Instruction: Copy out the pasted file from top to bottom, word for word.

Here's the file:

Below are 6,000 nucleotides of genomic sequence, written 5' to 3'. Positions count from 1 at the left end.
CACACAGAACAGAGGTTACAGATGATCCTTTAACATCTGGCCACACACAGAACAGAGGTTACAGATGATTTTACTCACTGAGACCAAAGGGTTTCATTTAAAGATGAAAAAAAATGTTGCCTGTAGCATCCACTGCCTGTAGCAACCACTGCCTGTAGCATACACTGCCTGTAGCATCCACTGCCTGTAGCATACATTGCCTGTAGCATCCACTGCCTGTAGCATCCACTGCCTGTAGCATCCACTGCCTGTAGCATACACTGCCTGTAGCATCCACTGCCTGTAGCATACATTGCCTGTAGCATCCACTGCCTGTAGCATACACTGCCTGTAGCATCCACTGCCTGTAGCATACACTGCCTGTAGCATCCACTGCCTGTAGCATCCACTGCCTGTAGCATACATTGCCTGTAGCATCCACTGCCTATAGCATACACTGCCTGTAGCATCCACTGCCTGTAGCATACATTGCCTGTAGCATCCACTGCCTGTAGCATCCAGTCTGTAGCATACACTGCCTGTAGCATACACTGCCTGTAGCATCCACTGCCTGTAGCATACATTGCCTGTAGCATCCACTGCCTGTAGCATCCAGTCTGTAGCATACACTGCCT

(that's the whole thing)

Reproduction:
Below are 6,000 nucleotides of genomic sequence, written 5' to 3'. Positions count from 1 at the left end.
CACACAGAACAGAGGTTACAGATGATCCTTTAACATCTGGCCACACACAGAACAGAGGTTACAGATGATTTTACTCACTGAGACCAAAGGGTTTCATTTAAAGATGAAAAAAAATGTTGCCTGTAGCATCCACTGCCTGTAGCAACCACTGCCTGTAGCATACACTGCCTGTAGCATCCACTGCCTGTAGCATACATTGCCTGTAGCATCCACTGCCTGTAGCATCCACTGCCTGTAGCATCCACTGCCTGTAGCATACACTGCCTGTAGCATCCACTGCCTGTAGCATACATTGCCTGTAGCATCCACTGCCTGTAGCATACACTGCCTGTAGCATCCACTGCCTGTAGCATACACTGCCTGTAGCATCCACTGCCTGTAGCATCCACTGCCTGTAGCATACATTGCCTGTAGCATCCACTGCCTATAGCATACACTGCCTGTAGCATCCACTGCCTGTAGCATACATTGCCTGTAGCATCCACTGCCTGTAGCATCCAGTCTGTAGCATACACTGCCTGTAGCATACACTGCCTGTAGCATCCACTGCCTGTAGCATACATTGCCTGTAGCATCCACTGCCTGTAGCATCCAGTCTGTAGCATACACTGCCT